[jdom-interest] JDOM BOF at SD West: problem resolving
jhunter at collab.net
Thu Apr 12 21:37:19 PDT 2001
> > * Do we keep original list data in case of illegal add?
> > YES, absolutely.
> That's how I sided initially, but the fact that IllegalAddException is
> unchecked, plus concerns about interaction with subclass implementions
> caused me to change my mind. Please see:
> In the case of setMixedContent, I suggest we view it as a composite of more
> primitive operations. We should strive to make the primitive 'add'
> operations failure atomic, but, on failure, we should simply abort
> setMixedContent at the point of failure.
So the steps would be:
* Remove all content from the original tree
* Thereby removing all parentage
* Add content from the new list
* Adding parentage as you go
* Let exceptions bubble up
* Leave the old content removed and the new content partially added
* But as a special case in the finally block of doc.setMixedContent()
make sure that a Document is never left without a root element, even if
that root is new Element("bogus")
I could live with that. In fact, that was my first position on the
issue. But I was won over by the argument that, all things being equal,
it's better to be atomic. Also in favor of atomic is the logic that to
a user a set() method would seem to just do this.content = content so
they don't see it as a series of adds.
> By the way, tweaking JDOM for subclassing is a TODO topic in itself. There
> are some specific things we can do, such as never calling overridable
> methods from the constructors or the "pseudo-constructors" (clone and
> readObject). There are also some design/documentation issues concerning
> what subclasses are allowed to do. I'll send this TODO item along with some
> others in a separate message.
Yes, this is going to be very interesting.
> > * Singly or doubly linked list?
> > Singly was unanimously agreed on, at least for now.
> > In the rare circumstances where you need to iterate
> > backward or do indexed access, you can always get
> > the List, copy it to your own List, and iterate backward.
> > Makes the performance O(n).
> When does SinglyLinkedList beat ArrayList? I'd like to see the
> memory/performance benchmarks that are driving the SinglyLinkedList design.
Jools has his partially done FilterList in the jdom-wip module. You can
check it out and compare for yourself.
> I know it's rude to beatup on something that isn't even implemented yet. I
> support the iterative approach of implementing and testing, and so on.
> Still... Based on the comparison below, I don't see what SinglyLinkedList
> has to offer.
> Space: ArrayList is almost always more space efficient than *any* linked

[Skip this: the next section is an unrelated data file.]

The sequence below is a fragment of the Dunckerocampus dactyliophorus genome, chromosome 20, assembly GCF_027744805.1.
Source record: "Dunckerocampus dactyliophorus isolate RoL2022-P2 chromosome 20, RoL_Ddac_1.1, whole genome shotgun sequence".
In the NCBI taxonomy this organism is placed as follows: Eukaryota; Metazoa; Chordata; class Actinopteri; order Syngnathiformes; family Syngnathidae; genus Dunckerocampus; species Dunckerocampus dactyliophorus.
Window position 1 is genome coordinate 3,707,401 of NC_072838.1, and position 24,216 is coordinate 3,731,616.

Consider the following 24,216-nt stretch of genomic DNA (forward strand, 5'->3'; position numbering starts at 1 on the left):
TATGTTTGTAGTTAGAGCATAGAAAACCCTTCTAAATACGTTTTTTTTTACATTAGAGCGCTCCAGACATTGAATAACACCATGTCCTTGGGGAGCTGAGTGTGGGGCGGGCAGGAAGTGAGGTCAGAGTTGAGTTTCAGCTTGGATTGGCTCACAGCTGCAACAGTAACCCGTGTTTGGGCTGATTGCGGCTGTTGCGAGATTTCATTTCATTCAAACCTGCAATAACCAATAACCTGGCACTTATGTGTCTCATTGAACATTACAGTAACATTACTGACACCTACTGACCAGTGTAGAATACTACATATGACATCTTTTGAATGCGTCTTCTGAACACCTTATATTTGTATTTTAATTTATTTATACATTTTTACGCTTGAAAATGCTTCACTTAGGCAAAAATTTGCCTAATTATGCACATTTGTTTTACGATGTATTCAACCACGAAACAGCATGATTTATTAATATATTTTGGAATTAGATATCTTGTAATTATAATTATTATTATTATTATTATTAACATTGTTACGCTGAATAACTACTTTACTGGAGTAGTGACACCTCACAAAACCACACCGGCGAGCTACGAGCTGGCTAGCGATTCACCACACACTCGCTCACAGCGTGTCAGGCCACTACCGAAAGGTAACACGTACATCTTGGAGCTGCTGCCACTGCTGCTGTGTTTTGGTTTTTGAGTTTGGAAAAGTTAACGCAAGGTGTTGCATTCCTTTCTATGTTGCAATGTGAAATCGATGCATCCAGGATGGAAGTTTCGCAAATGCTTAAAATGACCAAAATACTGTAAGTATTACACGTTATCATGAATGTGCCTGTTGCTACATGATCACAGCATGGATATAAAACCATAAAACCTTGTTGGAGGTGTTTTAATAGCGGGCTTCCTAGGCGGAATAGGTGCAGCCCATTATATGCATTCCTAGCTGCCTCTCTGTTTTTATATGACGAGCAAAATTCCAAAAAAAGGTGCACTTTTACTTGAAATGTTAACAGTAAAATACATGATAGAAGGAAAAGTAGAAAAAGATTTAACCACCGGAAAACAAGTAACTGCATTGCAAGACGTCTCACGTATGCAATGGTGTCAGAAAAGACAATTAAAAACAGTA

> list. One exception: remove most of the elements from the ArrayList without
> calling trimToCapacity.
An ArrayList *can* be more space efficient, but only at the cost of
CPU. In real life you never call trimToSize() because it takes time to
allocate new memory for the trimmed version and takes time later to
realloc space if you're going to add any items. So what you generally
have is a list of 10 slots of which generally only 3 are filled, wasting
the rest of the space.
My empirical testing between LinkedList and ArrayList without doing a
trim showed them roughly equal on the documents I threw at them. A
SinglyLinkedList will be far more space efficient than LinkedList so
we'll probably do better on memory.
> Time: ArrayList outperforms SinglyLinked list on *all* operations except
> add(beginning), remove(beginning), and clear() -- which aren't the most
> common ones.
add(end) can be fast too because a SinglyLinked can store it's tail
pointer. Happily add(end) is what's done in a tight loop during the
My empirical testing between LL and AL showed similar results too with
LL being slightly faster. Jools said SLL was much faster than LL, so
that looks good too.
> Processing in reverse order is the real killer with SinglyLinkedList. (And
> who would suspect, unless they happened to read the warning in the JDOM
> documentation?) I think processing in reverse order is a common enough
> situation that it makes SinglyLinkedList a bad choice. Time-ordered
> documents are one example where it's fairly common to start with the
> messages at the end (the most recent) and work backwards.
Yes, that's a good use case. The easy workaround for someone with such
a long list that this slowness is noticeable is to get the List, copy it
into a LinkedList, and iterate backward. Not great, but not bad either.
Depending on the memory and CPU savings of SLL, we'll have to decide if
it's worth it. I'd be happy if you want to do some investigation.
> > * Keep getSerializedForm() methods?
> > No, deprecate and remove them.
> OK. So I guess it doesn't matter that Attribute.getSerializedForm is broken
> with respect to the special characters [& < > "] and the characters greater
> than '\u007f' ...
It does matter. That logic will have to move into XMLOutputter. Did
you post about that problem before?
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